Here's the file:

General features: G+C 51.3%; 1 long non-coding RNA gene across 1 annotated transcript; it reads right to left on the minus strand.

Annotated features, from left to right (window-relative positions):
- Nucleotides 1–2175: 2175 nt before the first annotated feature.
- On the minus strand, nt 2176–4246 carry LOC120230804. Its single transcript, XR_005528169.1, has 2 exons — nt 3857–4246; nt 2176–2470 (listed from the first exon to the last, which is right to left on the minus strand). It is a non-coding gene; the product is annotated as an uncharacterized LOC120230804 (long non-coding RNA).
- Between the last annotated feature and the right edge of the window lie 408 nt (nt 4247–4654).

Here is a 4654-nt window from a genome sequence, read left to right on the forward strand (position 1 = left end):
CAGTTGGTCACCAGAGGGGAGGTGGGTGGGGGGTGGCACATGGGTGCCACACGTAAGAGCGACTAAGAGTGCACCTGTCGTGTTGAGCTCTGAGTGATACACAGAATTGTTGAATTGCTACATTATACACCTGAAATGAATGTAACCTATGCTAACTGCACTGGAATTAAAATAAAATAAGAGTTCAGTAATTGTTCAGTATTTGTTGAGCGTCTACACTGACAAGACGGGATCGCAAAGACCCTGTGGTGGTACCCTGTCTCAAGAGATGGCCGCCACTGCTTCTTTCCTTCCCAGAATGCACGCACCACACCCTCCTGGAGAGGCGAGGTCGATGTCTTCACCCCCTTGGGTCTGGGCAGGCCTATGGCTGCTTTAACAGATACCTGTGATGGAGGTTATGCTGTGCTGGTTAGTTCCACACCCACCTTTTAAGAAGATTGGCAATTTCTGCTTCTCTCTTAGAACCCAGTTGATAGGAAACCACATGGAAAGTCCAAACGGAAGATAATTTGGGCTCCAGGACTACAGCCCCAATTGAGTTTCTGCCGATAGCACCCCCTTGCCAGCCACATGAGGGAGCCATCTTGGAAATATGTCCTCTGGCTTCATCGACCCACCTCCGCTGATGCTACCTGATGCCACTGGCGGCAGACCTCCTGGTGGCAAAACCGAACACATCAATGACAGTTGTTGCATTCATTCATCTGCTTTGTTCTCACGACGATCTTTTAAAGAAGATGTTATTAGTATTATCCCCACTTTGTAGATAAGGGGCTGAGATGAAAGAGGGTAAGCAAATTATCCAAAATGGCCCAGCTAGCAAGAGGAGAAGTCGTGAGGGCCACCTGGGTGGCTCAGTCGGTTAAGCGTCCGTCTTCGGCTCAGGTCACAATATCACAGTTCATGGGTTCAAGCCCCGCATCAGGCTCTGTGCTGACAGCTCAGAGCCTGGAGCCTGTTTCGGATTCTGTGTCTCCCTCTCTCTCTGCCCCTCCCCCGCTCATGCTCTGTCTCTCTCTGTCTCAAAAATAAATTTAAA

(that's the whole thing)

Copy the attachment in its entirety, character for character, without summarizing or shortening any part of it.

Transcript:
General features: G+C 51.3%; 1 long non-coding RNA gene across 1 annotated transcript; it reads right to left on the minus strand.

Annotated features, from left to right (window-relative positions):
- Nucleotides 1–2175: 2175 nt before the first annotated feature.
- On the minus strand, nt 2176–4246 carry LOC120230804. Its single transcript, XR_005528169.1, has 2 exons — nt 3857–4246; nt 2176–2470 (listed from the first exon to the last, which is right to left on the minus strand). It is a non-coding gene; the product is annotated as an uncharacterized LOC120230804 (long non-coding RNA).
- Between the last annotated feature and the right edge of the window lie 408 nt (nt 4247–4654).

Here is a 4654-nt window from a genome sequence, read left to right on the forward strand (position 1 = left end):
CAGTTGGTCACCAGAGGGGAGGTGGGTGGGGGGTGGCACATGGGTGCCACACGTAAGAGCGACTAAGAGTGCACCTGTCGTGTTGAGCTCTGAGTGATACACAGAATTGTTGAATTGCTACATTATACACCTGAAATGAATGTAACCTATGCTAACTGCACTGGAATTAAAATAAAATAAGAGTTCAGTAATTGTTCAGTATTTGTTGAGCGTCTACACTGACAAGACGGGATCGCAAAGACCCTGTGGTGGTACCCTGTCTCAAGAGATGGCCGCCACTGCTTCTTTCCTTCCCAGAATGCACGCACCACACCCTCCTGGAGAGGCGAGGTCGATGTCTTCACCCCCTTGGGTCTGGGCAGGCCTATGGCTGCTTTAACAGATACCTGTGATGGAGGTTATGCTGTGCTGGTTAGTTCCACACCCACCTTTTAAGAAGATTGGCAATTTCTGCTTCTCTCTTAGAACCCAGTTGATAGGAAACCACATGGAAAGTCCAAACGGAAGATAATTTGGGCTCCAGGACTACAGCCCCAATTGAGTTTCTGCCGATAGCACCCCCTTGCCAGCCACATGAGGGAGCCATCTTGGAAATATGTCCTCTGGCTTCATCGACCCACCTCCGCTGATGCTACCTGATGCCACTGGCGGCAGACCTCCTGGTGGCAAAACCGAACACATCAATGACAGTTGTTGCATTCATTCATCTGCTTTGTTCTCACGACGATCTTTTAAAGAAGATGTTATTAGTATTATCCCCACTTTGTAGATAAGGGGCTGAGATGAAAGAGGGTAAGCAAATTATCCAAAATGGCCCAGCTAGCAAGAGGAGAAGTCGTGAGGGCCACCTGGGTGGCTCAGTCGGTTAAGCGTCCGTCTTCGGCTCAGGTCACAATATCACAGTTCATGGGTTCAAGCCCCGCATCAGGCTCTGTGCTGACAGCTCAGAGCCTGGAGCCTGTTTCGGATTCTGTGTCTCCCTCTCTCTCTGCCCCTCCCCCGCTCATGCTCTGTCTCTCTCTGTCTCAAAAATAAATTTAAA